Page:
I interviewed Bradley last week and he admitted it had been disappointing to feel perpetually avoided. "I feel like I'm at the front of the line, but nobody wants to step up and fight me," he stated.
He returns to action on Saturday against Ruslan Provodnikov. The Russian is a legitimate contender to Bradley's WBO title, but he is hardly the sort of well known name that a fighter of Bradley's reputation would normally fight.
As Bradley told me: "He was available and he was willing."
On paper, junior middleweight Gabriel Rosado looks like a journeyman, sporting a 21-6 record with 13 KOs. People who follow the sport know better.
Rosado is a gritty, hard-nosed veteran who came up the hard way, with no protection. I'd rank him among the Top 10 154-pound fighters in the world.
Rosado had a dominant 2012, turning in stoppages over tough veterans Jesus Soto-Karass, Sechew Powell and Charles Whittaker. It established him as an extremely tough out for anybody.
And there is never going to be a big rush to fight tough fighters who have a handful of losses. Instead of getting a major fight at his own weight class, Rosado was forced to start the year by moving up to 160 pounds to take the fight nobody wants at middleweight, against Gennady Golovkin.
Undefeated WBA middleweight champion Gennady Golovkin (25-0, 22 KOs) could probably be the poster boy for this entire list. The native of Kazakhstan has been among the sport's most avoided fighters for years now.
From the outside looking in, it appears that the WBA made Felix Sturm a "super" champion solely because they couldn't get the German to agree to fight Golovkin, and it felt like it needed to vacate the belt for GGG.
Then Daniel Geale beat Sturm by split decision last September 1, the same day Golovkin won his American debut in sensational fashion by stopping Grzegorz Proksa in five at Turning Stone Casino in Verona, N.Y. According to the WBA, the winners of these two fights were supposed to meet in a unification bout.
Instead, Geale went back home to Australia and fought a rematch against Anthony Mundine. Geale appears very much uninterested in risking a potential fight with middleweight kingpin Sergio Martinez by fighting Golovkin first.
Golovkin was left fighting the previously mentioned Gabriel Rosado, a 154-pound fighter who was willing to step up and take a chance with him. Rosado hung around longer than expected, so perhaps a bit of Golovkin's fierce mystique will diminish.
Still, if he is finally going to get his shot at another top middleweight in 2013, it is going to have to happen much later in the year. In the meantime, he is fighting Nibuhiro Ishida in March in Monaco, a journeyman coming off back-to-back losses to Paul Williams and Dmitry Pirog.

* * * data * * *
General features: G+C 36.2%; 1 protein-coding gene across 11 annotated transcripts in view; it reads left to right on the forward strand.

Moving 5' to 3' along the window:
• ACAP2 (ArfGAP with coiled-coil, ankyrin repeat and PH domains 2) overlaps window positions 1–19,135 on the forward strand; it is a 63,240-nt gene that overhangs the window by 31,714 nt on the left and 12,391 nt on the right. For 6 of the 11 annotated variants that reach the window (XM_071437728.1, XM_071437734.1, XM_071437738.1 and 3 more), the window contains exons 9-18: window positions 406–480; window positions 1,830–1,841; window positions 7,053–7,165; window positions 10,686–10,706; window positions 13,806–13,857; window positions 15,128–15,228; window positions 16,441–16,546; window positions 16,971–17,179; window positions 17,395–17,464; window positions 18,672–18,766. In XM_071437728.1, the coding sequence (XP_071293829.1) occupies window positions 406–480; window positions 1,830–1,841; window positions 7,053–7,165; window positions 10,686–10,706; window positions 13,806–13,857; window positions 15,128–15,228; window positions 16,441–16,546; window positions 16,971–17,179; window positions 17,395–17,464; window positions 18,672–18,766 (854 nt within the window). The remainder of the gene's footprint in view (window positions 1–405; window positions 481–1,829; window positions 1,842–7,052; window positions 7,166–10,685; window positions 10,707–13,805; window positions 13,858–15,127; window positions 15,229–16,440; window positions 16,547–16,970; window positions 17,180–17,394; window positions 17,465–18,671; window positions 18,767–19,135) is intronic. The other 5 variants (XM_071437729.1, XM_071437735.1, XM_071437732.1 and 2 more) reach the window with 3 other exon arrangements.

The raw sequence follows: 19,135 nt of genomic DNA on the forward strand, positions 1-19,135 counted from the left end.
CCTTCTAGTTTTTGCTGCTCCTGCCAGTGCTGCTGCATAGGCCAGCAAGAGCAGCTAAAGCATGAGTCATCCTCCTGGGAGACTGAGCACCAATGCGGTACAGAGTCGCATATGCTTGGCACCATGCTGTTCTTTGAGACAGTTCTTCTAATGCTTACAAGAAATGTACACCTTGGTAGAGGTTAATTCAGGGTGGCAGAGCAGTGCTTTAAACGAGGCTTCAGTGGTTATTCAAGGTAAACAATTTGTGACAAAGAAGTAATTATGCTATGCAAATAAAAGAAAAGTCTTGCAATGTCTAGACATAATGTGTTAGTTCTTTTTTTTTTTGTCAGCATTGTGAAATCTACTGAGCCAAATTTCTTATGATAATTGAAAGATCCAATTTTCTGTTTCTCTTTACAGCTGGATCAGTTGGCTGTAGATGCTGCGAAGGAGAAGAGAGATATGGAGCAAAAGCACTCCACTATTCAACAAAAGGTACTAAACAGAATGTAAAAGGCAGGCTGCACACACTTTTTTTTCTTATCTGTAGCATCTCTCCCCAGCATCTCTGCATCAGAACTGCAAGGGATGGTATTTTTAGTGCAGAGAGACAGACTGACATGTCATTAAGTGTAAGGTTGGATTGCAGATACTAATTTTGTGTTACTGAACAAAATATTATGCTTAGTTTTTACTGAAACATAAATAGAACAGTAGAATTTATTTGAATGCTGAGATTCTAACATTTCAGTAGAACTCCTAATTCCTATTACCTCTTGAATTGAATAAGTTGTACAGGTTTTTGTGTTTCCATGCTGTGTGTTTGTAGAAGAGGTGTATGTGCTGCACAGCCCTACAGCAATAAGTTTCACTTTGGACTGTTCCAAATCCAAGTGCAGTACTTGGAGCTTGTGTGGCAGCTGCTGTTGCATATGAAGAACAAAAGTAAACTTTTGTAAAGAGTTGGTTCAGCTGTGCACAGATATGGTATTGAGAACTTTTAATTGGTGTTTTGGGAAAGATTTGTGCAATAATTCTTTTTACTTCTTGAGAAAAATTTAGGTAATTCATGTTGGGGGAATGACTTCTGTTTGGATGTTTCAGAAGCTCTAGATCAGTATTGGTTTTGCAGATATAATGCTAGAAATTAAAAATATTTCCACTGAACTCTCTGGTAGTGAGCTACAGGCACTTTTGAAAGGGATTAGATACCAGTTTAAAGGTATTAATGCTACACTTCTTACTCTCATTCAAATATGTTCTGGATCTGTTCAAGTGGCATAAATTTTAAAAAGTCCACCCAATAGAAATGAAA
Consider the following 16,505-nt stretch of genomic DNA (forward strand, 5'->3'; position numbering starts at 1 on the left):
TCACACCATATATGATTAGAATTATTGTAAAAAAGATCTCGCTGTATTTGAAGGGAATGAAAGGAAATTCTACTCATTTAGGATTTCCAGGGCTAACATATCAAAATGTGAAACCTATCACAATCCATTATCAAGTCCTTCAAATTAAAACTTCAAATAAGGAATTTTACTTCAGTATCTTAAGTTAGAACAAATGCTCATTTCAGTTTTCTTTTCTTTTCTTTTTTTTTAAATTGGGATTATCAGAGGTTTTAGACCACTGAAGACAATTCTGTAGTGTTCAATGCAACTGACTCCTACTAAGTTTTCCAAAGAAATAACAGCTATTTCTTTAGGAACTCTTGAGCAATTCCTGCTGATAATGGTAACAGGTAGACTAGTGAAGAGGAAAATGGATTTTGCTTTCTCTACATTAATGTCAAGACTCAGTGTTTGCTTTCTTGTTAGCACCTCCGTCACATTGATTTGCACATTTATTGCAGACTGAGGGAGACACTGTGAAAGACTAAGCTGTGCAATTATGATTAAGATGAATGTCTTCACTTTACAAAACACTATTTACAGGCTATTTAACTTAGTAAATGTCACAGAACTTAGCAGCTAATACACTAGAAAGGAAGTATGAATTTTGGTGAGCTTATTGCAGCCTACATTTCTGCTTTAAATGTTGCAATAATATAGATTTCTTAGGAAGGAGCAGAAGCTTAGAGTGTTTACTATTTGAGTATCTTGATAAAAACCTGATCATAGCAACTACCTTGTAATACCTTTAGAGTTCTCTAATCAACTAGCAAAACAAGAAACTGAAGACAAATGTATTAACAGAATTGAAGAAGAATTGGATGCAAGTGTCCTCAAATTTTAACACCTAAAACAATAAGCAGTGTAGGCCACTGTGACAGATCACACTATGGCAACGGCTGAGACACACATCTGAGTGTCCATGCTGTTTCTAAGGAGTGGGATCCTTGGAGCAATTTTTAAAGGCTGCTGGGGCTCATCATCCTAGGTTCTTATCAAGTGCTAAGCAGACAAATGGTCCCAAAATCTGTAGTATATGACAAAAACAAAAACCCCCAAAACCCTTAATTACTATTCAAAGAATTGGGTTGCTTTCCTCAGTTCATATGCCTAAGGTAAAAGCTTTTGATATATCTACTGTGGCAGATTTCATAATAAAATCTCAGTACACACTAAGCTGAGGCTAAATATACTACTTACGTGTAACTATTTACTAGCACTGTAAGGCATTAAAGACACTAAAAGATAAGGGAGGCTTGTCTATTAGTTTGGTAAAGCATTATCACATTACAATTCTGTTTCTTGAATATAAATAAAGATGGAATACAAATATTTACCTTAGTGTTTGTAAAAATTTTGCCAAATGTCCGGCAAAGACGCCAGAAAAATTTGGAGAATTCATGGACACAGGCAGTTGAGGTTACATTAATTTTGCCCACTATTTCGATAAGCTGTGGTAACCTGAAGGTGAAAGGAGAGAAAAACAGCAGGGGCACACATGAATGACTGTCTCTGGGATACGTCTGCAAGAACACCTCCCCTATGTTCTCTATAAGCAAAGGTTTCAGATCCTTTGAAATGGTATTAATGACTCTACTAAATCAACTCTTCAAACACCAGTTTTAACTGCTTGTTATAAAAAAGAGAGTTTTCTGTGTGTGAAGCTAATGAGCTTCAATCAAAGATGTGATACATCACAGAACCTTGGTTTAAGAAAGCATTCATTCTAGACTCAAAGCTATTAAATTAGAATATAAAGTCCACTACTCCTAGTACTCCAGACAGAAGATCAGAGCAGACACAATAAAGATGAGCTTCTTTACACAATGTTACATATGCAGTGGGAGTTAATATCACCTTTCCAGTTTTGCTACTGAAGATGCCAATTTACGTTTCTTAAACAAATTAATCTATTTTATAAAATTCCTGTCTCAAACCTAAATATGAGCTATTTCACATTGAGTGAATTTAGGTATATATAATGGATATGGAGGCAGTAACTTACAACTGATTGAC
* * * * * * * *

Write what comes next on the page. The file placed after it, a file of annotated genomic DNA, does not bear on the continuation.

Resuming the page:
Light heavyweight Sergey Kovalev (20-0-1, 18 KOs) looks a lot like a slightly larger version of Gennady Golovkin. He is a dangerous boxer-puncher with effective and methodical footwork.
Prior to this year, he was still very much untested. But last January he took a major step up in competition when he faced former world champion Gabriel Campillo on an NBC Sports broadcast. He passed with flying colors, dispatching the Spanish fighter in three.
Campillo went into that fight among the top-rated light heavies in the world. He had survived two knockdowns early against Tavoris Cloud last year to drop a controversial split decision. He had not lost a fight by stoppage or even clean decision since 2007.
Kovalev's performance establishes him as perhaps the most dangerous puncher in the 175-pound division.
Denis Boytsov (32-0, 25 KOs) is not particularly large for a heavyweight, but the explosive, compact boxer-puncher has accumulated one of the better KO percentages in the heavyweight division. He is an aggressive fighter with very good hand speed.
Boytsov has fought some tough journeyman like Vincent Maddalone, Taras Bydenko, Jason Gavern and Dominick Guinn. He would be an underdog against either Klitschko brother, but has the style to get inside on Wladimir's jab and the kind of explosive pressure that could potentially force the aging Vitali to spend parts of a fight backing up on his heels.
For WBA "regular" champion and fellow Russian Alexander Povetkin, Boytsov would provide a legitimate, well-matched opponent, something Povetkin has not seemed to go out of his way to find of late.
Bulgarian Kubrat Pulev (17-0, 9 KOs) exploded onto the heavyweight scene in 2012 when he recorded back- to-back Round 11 stoppages against two gigantic opponents, the once-beaten Alexander Dimitrenko and the undefeated Alexander Ustinov.
As a result of these performances, Pulev has even created a buzz among American fans, never an easy task for a prizefighter from Eastern Europe. By any rational standard, Pulev's two most recent wins should make him next in line for somebody's belt.
But Wladimir Kltischko's next fight will instead be against Italian native and German resident Francesco Pianeta. Pianeta is undefeated, too, and he will no doubt help Kltischko sell out another card in Germany. From a business perspective, the fight no doubt makes some sense.
Still, it needs to be pointed out: Pianeta's two most recent high-profile wins came against the likes of Frans Botha and Oliver McCall, two 40-somethings who haven't been truly relevant in the division since before the turn of the century.